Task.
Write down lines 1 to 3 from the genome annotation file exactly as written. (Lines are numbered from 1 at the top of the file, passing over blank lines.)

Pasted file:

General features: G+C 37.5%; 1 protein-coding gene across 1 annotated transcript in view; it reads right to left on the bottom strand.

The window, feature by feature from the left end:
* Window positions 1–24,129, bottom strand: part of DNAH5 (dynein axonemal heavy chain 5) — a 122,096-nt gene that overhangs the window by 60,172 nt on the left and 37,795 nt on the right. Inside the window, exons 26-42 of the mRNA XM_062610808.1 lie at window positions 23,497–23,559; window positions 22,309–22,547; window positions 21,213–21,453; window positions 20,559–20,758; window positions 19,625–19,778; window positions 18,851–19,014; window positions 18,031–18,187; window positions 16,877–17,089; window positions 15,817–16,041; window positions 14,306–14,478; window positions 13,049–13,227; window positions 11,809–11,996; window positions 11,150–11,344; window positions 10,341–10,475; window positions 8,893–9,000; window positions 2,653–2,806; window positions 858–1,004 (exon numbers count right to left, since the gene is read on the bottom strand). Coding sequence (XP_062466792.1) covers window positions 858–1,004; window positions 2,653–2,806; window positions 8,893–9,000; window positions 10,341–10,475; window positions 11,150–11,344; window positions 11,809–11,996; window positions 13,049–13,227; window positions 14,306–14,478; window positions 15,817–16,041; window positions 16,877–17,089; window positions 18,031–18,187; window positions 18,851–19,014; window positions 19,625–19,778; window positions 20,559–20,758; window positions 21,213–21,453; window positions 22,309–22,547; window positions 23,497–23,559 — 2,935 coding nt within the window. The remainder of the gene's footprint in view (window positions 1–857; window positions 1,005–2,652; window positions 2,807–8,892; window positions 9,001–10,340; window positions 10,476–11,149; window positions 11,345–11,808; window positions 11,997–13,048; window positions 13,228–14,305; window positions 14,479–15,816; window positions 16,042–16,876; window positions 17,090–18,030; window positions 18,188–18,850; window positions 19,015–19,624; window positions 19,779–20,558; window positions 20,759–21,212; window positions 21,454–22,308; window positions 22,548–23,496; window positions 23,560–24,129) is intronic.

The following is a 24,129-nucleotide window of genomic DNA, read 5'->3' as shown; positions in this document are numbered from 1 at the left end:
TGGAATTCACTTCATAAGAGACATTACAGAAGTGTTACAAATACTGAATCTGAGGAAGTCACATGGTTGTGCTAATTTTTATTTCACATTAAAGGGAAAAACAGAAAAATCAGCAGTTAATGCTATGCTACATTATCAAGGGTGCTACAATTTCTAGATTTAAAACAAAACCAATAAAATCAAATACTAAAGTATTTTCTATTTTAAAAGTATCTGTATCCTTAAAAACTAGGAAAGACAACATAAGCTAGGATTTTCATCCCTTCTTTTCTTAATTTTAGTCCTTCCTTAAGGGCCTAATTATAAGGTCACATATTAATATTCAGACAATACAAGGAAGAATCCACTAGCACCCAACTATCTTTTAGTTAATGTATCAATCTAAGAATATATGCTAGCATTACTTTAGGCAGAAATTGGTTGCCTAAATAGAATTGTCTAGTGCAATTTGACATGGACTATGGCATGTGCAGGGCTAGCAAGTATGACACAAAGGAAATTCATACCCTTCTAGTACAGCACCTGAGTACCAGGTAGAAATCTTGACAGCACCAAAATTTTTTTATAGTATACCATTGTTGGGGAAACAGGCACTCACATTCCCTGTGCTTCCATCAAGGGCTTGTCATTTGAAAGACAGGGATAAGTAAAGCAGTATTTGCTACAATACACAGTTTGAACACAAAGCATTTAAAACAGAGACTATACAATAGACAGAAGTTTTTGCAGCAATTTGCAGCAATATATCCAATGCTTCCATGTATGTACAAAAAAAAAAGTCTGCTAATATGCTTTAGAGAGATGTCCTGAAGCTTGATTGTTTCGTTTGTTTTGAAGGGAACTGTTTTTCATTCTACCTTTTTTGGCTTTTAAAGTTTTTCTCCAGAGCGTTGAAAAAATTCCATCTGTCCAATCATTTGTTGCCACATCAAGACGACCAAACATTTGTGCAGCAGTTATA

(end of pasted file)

General features: G+C 37.5%; 1 protein-coding gene across 1 annotated transcript in view; it reads right to left on the bottom strand.

The window, feature by feature from the left end:
* Window positions 1–24,129, bottom strand: part of DNAH5 (dynein axonemal heavy chain 5) — a 122,096-nt gene that overhangs the window by 60,172 nt on the left and 37,795 nt on the right. Inside the window, exons 26-42 of the mRNA XM_062610808.1 lie at window positions 23,497–23,559; window positions 22,309–22,547; window positions 21,213–21,453; window positions 20,559–20,758; window positions 19,625–19,778; window positions 18,851–19,014; window positions 18,031–18,187; window positions 16,877–17,089; window positions 15,817–16,041; window positions 14,306–14,478; window positions 13,049–13,227; window positions 11,809–11,996; window positions 11,150–11,344; window positions 10,341–10,475; window positions 8,893–9,000; window positions 2,653–2,806; window positions 858–1,004 (exon numbers count right to left, since the gene is read on the bottom strand). Coding sequence (XP_062466792.1) covers window positions 858–1,004; window positions 2,653–2,806; window positions 8,893–9,000; window positions 10,341–10,475; window positions 11,150–11,344; window positions 11,809–11,996; window positions 13,049–13,227; window positions 14,306–14,478; window positions 15,817–16,041; window positions 16,877–17,089; window positions 18,031–18,187; window positions 18,851–19,014; window positions 19,625–19,778; window positions 20,559–20,758; window positions 21,213–21,453; window positions 22,309–22,547; window positions 23,497–23,559 — 2,935 coding nt within the window. The remainder of the gene's footprint in view (window positions 1–857; window positions 1,005–2,652; window positions 2,807–8,892; window positions 9,001–10,340; window positions 10,476–11,149; window positions 11,345–11,808; window positions 11,997–13,048; window positions 13,228–14,305; window positions 14,479–15,816; window positions 16,042–16,876; window positions 17,090–18,030; window positions 18,188–18,850; window positions 19,015–19,624; window positions 19,779–20,558; window positions 20,759–21,212; window positions 21,454–22,308; window positions 22,548–23,496; window positions 23,560–24,129) is intronic.